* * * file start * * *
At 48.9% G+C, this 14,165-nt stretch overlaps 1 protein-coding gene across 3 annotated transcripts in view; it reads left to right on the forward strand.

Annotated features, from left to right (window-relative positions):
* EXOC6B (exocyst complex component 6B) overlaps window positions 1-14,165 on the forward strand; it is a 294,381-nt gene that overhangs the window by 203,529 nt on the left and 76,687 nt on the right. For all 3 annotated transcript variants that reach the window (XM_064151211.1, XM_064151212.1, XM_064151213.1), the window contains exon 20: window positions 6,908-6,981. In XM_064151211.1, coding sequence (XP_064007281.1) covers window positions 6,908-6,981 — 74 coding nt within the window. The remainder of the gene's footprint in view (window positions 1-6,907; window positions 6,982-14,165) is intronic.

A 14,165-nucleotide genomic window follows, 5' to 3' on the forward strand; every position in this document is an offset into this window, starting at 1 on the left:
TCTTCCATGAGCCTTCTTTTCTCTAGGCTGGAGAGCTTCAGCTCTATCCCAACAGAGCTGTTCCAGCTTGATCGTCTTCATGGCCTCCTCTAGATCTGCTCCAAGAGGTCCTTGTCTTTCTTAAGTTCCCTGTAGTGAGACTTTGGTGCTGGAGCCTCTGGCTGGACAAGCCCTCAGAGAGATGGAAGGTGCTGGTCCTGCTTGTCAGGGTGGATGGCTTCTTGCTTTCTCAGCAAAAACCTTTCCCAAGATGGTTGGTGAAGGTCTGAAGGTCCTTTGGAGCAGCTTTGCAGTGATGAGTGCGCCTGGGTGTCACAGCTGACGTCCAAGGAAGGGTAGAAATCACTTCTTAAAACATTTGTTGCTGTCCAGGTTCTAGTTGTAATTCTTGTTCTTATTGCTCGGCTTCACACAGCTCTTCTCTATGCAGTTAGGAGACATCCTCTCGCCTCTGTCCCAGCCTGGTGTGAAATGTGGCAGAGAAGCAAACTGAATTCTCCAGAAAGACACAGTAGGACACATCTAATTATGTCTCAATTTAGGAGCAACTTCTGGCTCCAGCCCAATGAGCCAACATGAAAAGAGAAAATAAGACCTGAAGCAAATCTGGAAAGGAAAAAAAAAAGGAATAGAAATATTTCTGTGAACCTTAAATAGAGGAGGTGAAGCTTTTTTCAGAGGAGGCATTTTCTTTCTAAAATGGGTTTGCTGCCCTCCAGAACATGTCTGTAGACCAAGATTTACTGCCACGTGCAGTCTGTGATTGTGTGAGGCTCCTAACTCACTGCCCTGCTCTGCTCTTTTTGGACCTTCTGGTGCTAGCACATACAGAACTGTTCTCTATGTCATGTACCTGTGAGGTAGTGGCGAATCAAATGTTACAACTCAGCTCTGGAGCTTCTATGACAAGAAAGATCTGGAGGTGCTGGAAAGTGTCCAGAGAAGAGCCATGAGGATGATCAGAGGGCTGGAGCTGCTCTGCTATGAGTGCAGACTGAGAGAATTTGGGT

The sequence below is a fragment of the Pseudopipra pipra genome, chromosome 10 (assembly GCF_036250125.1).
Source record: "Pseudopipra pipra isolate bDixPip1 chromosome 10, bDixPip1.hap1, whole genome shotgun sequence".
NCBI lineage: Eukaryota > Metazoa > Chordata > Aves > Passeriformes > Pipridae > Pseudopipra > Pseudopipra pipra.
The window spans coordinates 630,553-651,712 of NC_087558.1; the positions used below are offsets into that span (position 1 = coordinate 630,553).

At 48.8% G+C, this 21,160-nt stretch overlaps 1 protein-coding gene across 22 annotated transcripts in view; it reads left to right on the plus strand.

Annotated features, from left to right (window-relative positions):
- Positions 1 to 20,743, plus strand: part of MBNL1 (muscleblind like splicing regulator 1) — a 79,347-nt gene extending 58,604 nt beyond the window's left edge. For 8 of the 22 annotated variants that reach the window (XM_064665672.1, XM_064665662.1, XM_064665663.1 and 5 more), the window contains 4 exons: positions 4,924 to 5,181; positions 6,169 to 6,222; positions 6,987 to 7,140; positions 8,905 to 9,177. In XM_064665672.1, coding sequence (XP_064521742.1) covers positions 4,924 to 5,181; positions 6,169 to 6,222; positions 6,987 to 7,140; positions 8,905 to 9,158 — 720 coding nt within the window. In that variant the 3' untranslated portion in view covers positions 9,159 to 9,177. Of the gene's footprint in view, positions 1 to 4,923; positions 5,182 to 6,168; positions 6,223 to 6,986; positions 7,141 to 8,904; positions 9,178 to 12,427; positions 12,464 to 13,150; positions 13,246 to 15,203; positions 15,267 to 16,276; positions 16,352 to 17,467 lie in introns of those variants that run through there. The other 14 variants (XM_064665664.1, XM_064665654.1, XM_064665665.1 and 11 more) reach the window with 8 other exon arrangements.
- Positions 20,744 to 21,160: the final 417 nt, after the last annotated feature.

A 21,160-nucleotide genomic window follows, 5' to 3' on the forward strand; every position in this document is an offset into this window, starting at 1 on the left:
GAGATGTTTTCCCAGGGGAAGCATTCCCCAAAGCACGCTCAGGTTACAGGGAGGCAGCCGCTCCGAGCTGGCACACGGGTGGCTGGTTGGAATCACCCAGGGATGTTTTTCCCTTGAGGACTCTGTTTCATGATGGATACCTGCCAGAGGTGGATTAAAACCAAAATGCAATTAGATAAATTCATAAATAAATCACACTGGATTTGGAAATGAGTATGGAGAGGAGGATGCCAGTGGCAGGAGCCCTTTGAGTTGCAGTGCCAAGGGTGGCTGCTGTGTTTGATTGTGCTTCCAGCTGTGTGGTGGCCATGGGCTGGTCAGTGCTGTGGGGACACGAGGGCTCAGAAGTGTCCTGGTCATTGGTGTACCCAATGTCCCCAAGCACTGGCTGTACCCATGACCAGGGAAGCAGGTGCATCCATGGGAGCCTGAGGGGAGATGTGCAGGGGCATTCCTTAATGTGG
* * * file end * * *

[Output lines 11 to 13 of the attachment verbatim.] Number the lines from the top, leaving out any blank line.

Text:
Annotated features, from left to right (window-relative positions):
- Positions 1 to 20,743, plus strand: part of MBNL1 (muscleblind like splicing regulator 1) — a 79,347-nt gene extending 58,604 nt beyond the window's left edge. For 8 of the 22 annotated variants that reach the window (XM_064665672.1, XM_064665662.1, XM_064665663.1 and 5 more), the window contains 4 exons: positions 4,924 to 5,181; positions 6,169 to 6,222; positions 6,987 to 7,140; positions 8,905 to 9,177. In XM_064665672.1, coding sequence (XP_064521742.1) covers positions 4,924 to 5,181; positions 6,169 to 6,222; positions 6,987 to 7,140; positions 8,905 to 9,158 — 720 coding nt within the window. In that variant the 3' untranslated portion in view covers positions 9,159 to 9,177. Of the gene's footprint in view, positions 1 to 4,923; positions 5,182 to 6,168; positions 6,223 to 6,986; positions 7,141 to 8,904; positions 9,178 to 12,427; positions 12,464 to 13,150; positions 13,246 to 15,203; positions 15,267 to 16,276; positions 16,352 to 17,467 lie in introns of those variants that run through there. The other 14 variants (XM_064665664.1, XM_064665654.1, XM_064665665.1 and 11 more) reach the window with 8 other exon arrangements.
- Positions 20,744 to 21,160: the final 417 nt, after the last annotated feature.